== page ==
Signs of a clogged AC condensate drain include:
- Your indoor AC unit is dripping water
- The AC is not turning on
- Higher than normal energy bills
- Mold and mildew damage caused by damp conditions near your inside unit
How To Fix?
If the condensate drain is at fault, you can treat the pipe with a soap solution as follows.
- Remove the drain pipe cap.
- Check if there’s anything blocking the pipe.
- Mix warm water with dish soap.
- Flush the water and soap solution down the pipe.
You may see some people recommend that you clean your drain with vinegar or baking soda. However, vinegar may cause the pipe to smell funky, while baking soda can leave a mess if not handled properly. Unless your condensate drain is seriously clogged, I recommend a gentle cleaning method first.
4. Bad Condenser Fan Motor
When you turn on your AC, you should hear the fan motor move or at least feel a soft breeze from the fan action. If you don’t hear the fan rotate or if it runs too slowly, you may need to check it for damage.
Other signs of a damaged fan motor are as follows:
- Everything but the condenser fan works.
- The fans won’t turn on when the unit is running.
- Smoke is coming from your unit, which could indicate an electrical fault.
Depending on how far the fan blades are, you can use a long, straight stick to nudge them into a soft spin. Fan motors should rotate easily when the system is on. If they don’t, dirt may have accumulated in the motors.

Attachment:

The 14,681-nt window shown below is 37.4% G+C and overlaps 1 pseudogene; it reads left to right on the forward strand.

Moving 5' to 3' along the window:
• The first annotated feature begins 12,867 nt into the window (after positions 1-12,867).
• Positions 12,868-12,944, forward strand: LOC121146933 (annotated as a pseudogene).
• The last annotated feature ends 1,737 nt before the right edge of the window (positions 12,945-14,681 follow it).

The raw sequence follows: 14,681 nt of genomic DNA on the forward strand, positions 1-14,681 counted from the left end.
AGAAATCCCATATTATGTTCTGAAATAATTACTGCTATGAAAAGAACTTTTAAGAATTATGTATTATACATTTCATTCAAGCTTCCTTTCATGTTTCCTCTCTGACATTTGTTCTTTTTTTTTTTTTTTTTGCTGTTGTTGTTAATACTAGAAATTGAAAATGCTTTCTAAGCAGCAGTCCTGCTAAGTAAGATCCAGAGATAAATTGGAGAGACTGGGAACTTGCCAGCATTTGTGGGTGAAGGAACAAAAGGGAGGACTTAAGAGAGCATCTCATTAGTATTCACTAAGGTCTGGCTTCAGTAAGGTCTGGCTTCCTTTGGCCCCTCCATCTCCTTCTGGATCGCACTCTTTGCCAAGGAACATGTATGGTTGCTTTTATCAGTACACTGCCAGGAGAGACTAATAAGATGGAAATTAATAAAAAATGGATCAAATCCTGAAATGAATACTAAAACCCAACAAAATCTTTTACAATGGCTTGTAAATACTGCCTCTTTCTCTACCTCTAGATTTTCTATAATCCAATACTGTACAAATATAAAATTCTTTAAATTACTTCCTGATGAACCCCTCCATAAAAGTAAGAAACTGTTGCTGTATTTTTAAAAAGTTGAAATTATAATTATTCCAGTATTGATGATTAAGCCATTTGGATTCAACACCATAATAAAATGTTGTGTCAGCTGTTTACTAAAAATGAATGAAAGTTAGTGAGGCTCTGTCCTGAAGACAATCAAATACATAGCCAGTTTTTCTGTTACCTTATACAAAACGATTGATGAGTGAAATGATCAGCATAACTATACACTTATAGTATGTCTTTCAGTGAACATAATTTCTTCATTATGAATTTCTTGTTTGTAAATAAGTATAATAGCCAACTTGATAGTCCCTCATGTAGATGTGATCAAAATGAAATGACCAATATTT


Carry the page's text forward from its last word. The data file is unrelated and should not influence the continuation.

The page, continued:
In the worst-case scenario, you may have to replace your fan motor altogether.
How To Fix?
Because of the nature of the fan motor, the best course of action is to ask for professional help. The electrician can check your AC and determine if the fan or its motor is the issue. Either way, prepare to set aside a bit of cash to pay for the replacement part if your AC or the type of damage isn’t covered by the warranty.
5. Faulty Thermostat
Any issues with the thermostat will cause issues with your two-stage AC. For example, if the thermostat settings are wrong, the system won’t switch stages properly.
The following signs could indicate a problem with the thermostat:
- Temperature doesn’t adjust to the settings.
- The thermostat doesn’t have power.
- The system doesn’t turn off.
You also need to check the thermostat wiring. Any issues with the same can also lead to issues with the AC.
How to Fix?
- Check the thermostat’s wiring in your manual. Make sure all the wires are properly connected. If they’re not, rewire them according to your manual. Check for signs of damage as well.
- Locate the differential temperature setting for heating and cooling in your thermostat. Differential temperature refers to the temperature difference between the inside and outside temperatures.
- Drop the differential temperature by a degree and test if the second stage kicks in. Call in a professional if that doesn’t work.
Other issues, such as faulty condenser control boards, may cause issues similar to a faulty thermostat. I should note that if the condenser control board is the issue, you’ll have no choice but to replace it. For that reason, I recommend getting in touch with an AC repairman to get the unit fixed.
Like other AC units, two-stage air conditioners require regular maintenance. Otherwise, you’ll find yourself saddled with costly repairs that could’ve been avoided had you taken care of your AC unit properly. If you experience any of the above issues and don’t know how to fix them, it’s best to ask a certified HVAC technician for help.